Grading Disparities Peeve Parents
With No Baseline Among Districts, Some Say Students Suffer

By Jay Mathews
Washington Post Staff Writer
Thursday, December 27, 2007

Marcy Newberger grew up in Montgomery County and attended Churchill High School. Then she moved to Fairfax County and had children, who attended McLean High School. Both were fine schools in good systems, with one irritating difference.

Simply put, Fairfax high schools set a higher bar for grades than those in Montgomery. To earn an A in Fairfax, it takes a score of 94 to 100. In Montgomery, it takes a score of 90 or higher. Standards for grading in the two counties, including bonus point calculations, are so out of sync that it appears possible for a Fairfax student to earn a 3.5 grade-point average for the same work that gets a Montgomery student a 4.6 GPA.

Parents nationwide are increasingly frustrated with wild variations in grading systems that, they say, are costing their children thousands of dollars in merit-based scholarships and leaving them disadvantaged in college admissions.

Sensitivity to grading is particularly acute in Fairfax and Montgomery -- large, affluent counties that send more students to college each year than other local school systems. But grading disparities also have enraged students and parents elsewhere.

In Simsbury, Conn., parents stumbled onto SAT survey data that showed that teachers in their state were unusually tough graders. Just 29 percent of SAT test takers in Connecticut reported A averages, compared with 40 percent in California, 42 percent in Florida and 49 percent in Texas.

"There are no effective standards," said Robert Hartranft, a retired nuclear engineer from Simsbury who has scrutinized the issue. "Local grades and local GPAs are a crazy quilt of numerical values and systems."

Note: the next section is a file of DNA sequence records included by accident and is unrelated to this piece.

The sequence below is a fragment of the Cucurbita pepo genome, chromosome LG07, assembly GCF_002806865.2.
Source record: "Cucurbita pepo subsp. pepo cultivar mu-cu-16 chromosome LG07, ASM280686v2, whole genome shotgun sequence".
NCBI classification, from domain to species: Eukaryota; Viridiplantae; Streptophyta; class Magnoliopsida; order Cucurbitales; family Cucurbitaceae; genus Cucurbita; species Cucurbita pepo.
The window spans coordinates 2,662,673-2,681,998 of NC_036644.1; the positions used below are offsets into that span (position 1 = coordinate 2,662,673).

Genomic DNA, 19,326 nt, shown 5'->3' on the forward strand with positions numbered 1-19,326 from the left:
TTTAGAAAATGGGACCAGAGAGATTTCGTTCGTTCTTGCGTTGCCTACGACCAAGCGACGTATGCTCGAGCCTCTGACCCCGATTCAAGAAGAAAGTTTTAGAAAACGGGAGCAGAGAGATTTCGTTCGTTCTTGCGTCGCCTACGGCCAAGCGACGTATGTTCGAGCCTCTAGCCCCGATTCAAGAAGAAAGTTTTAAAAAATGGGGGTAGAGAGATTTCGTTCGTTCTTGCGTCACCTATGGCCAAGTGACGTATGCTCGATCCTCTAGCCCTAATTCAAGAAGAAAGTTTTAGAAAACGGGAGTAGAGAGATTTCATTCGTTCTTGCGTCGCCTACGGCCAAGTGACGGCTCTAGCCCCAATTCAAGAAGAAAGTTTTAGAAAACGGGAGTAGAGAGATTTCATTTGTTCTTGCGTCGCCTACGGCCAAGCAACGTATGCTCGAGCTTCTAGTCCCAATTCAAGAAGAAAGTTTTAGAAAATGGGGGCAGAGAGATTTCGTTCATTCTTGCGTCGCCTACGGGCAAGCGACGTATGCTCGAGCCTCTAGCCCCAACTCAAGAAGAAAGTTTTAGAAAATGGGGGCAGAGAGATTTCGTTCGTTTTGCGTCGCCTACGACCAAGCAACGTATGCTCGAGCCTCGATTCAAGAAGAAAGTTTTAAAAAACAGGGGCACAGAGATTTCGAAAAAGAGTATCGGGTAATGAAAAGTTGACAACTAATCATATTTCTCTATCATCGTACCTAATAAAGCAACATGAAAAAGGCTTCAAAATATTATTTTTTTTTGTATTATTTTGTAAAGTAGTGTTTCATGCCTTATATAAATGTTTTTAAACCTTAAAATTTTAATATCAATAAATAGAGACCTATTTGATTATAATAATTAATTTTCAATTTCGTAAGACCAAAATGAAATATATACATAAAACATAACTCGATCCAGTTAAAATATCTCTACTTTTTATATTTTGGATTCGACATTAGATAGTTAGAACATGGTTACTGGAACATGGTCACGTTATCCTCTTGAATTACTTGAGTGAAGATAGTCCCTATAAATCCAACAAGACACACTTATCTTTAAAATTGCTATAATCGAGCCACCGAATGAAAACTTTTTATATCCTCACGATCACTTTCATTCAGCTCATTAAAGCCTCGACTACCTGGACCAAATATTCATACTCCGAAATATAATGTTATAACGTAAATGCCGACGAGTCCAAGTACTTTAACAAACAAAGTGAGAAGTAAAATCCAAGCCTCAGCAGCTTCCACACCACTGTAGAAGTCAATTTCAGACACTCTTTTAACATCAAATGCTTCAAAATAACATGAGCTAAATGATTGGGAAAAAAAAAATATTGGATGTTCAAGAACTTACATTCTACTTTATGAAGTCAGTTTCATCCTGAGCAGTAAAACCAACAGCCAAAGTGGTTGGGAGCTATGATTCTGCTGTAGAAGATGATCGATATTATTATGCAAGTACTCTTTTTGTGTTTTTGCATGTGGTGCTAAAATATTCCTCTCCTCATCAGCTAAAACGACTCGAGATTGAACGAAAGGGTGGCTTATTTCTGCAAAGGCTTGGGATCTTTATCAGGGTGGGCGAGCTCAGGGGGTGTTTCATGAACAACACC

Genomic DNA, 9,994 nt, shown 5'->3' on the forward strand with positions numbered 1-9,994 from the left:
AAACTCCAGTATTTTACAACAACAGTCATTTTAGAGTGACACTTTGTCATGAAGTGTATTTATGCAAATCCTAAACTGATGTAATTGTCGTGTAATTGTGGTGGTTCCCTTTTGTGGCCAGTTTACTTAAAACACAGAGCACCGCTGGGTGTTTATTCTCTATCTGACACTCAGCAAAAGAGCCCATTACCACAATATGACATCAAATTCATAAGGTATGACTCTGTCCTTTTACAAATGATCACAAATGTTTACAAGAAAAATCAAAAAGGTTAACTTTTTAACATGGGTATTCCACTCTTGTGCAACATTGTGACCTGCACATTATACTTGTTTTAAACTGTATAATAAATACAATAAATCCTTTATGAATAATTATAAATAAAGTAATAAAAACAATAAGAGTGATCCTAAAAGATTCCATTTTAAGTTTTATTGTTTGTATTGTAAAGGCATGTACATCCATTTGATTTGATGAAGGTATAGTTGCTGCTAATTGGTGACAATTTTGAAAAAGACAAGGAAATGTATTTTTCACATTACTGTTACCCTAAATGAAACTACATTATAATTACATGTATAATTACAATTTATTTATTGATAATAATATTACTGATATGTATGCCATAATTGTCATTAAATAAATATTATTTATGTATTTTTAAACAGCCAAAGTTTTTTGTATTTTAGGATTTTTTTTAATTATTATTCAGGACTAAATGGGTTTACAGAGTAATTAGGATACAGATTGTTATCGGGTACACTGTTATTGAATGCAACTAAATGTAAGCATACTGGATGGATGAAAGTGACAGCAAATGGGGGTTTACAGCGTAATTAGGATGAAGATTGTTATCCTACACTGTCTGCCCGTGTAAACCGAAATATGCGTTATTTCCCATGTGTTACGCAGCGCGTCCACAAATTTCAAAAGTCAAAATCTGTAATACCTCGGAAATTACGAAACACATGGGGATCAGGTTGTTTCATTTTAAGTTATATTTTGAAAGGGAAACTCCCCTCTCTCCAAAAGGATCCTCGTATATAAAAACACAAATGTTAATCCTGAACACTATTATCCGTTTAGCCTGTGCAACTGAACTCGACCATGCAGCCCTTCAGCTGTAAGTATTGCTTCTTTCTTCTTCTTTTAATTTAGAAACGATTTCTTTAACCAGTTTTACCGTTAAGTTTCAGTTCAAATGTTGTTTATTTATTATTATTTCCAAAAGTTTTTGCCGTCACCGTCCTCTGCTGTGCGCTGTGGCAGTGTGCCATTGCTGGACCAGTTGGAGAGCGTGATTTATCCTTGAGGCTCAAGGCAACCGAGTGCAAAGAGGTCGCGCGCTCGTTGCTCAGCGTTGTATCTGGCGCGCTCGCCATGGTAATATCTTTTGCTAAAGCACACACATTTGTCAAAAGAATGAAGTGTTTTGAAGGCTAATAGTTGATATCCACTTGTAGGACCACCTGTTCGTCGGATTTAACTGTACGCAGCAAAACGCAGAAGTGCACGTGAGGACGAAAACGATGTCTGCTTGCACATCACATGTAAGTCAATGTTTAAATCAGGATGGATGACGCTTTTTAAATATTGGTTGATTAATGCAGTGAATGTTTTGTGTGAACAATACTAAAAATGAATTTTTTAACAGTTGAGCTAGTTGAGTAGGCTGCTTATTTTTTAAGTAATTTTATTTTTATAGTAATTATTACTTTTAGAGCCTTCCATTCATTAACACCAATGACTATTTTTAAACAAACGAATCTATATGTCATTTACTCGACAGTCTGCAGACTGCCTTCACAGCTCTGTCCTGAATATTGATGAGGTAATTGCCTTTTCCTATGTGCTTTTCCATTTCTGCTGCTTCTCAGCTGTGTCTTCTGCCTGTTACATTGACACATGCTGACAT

Fairfax and Montgomery school officials reject the idea that grading discrepancies hurt students. Betsy Brown, Montgomery's director of curriculum and instruction, said colleges know grading systems vary and "work to even out what may be uneven across school systems and differences between private and public schools."

Fairfax schools spokesman Paul Regnier said the county's students have done well in college admissions. He said people who want to change grading rules assume that college admissions officials "are inept and can be fooled. We believe it is a bad assumption."

Robert J. Massa, vice president for enrollment at Dickinson College, said his school and others do not depend only on GPAs in awarding merit scholarships. "Parents need to chill out about grades," he said.

But demographer Sara Pacqué-Margolis, a Fairfax parent who with Newberger is surveying 60 colleges on this issue, said policies at Indiana University, Purdue University and the University of Miami show that Fairfax penalizes its students by failing to give the same grade-point bonuses as Montgomery for high-level courses. For example, Montgomery awards a bonus point for Advanced Placement and International Baccalaureate grades; Fairfax gives an extra half-point for AP and IB. Pacqué-Margolis said guidelines for merit scholarships at the three universities are based on a minimum SAT or ACT score and GPAs taken from high school transcripts, often inflated by bonus points. She said her son, an Indiana undergraduate, would have received thousands of dollars more in merit-based scholarships over four years if Fairfax had used Montgomery's bonus-point system.

While suburban parents suggest more reliance on the SAT and other national tests, advocates for low-income urban and rural students are calling for the opposite -- more emphasis on classroom grades, in which students from poor families are at less of a disadvantage.